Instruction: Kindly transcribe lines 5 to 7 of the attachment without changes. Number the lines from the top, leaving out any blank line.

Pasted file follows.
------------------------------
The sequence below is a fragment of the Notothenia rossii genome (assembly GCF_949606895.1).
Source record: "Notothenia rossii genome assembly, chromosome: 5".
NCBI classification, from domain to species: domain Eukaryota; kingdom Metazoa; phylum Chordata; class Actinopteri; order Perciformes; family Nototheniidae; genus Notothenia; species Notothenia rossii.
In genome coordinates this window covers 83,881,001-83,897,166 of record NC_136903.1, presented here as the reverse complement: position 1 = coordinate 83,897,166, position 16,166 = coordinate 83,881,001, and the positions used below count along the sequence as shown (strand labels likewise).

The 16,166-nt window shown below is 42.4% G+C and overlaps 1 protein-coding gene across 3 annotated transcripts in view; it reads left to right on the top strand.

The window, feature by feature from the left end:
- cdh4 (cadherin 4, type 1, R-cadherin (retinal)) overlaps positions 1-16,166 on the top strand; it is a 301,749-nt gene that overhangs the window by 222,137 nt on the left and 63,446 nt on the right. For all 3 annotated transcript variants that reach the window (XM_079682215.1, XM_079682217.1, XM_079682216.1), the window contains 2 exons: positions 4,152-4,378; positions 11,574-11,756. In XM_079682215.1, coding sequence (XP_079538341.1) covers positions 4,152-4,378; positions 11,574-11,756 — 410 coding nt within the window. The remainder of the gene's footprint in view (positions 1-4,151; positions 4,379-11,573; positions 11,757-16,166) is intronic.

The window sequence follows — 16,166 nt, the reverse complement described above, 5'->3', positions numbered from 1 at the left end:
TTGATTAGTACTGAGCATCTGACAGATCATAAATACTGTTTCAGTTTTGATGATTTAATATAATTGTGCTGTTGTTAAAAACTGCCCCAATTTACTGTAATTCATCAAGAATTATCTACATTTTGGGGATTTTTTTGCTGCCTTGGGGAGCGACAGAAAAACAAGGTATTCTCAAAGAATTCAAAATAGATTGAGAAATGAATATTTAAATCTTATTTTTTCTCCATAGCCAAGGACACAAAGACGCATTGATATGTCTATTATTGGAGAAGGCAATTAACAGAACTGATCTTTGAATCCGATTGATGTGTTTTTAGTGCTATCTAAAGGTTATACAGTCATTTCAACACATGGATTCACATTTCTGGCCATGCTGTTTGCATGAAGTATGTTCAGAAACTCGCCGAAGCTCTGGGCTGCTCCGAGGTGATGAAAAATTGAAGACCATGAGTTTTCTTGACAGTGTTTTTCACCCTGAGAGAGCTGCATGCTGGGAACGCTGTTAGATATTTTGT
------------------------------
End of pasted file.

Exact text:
The 16,166-nt window shown below is 42.4% G+C and overlaps 1 protein-coding gene across 3 annotated transcripts in view; it reads left to right on the top strand.

The window, feature by feature from the left end:
- cdh4 (cadherin 4, type 1, R-cadherin (retinal)) overlaps positions 1-16,166 on the top strand; it is a 301,749-nt gene that overhangs the window by 222,137 nt on the left and 63,446 nt on the right. For all 3 annotated transcript variants that reach the window (XM_079682215.1, XM_079682217.1, XM_079682216.1), the window contains 2 exons: positions 4,152-4,378; positions 11,574-11,756. In XM_079682215.1, coding sequence (XP_079538341.1) covers positions 4,152-4,378; positions 11,574-11,756 — 410 coding nt within the window. The remainder of the gene's footprint in view (positions 1-4,151; positions 4,379-11,573; positions 11,757-16,166) is intronic.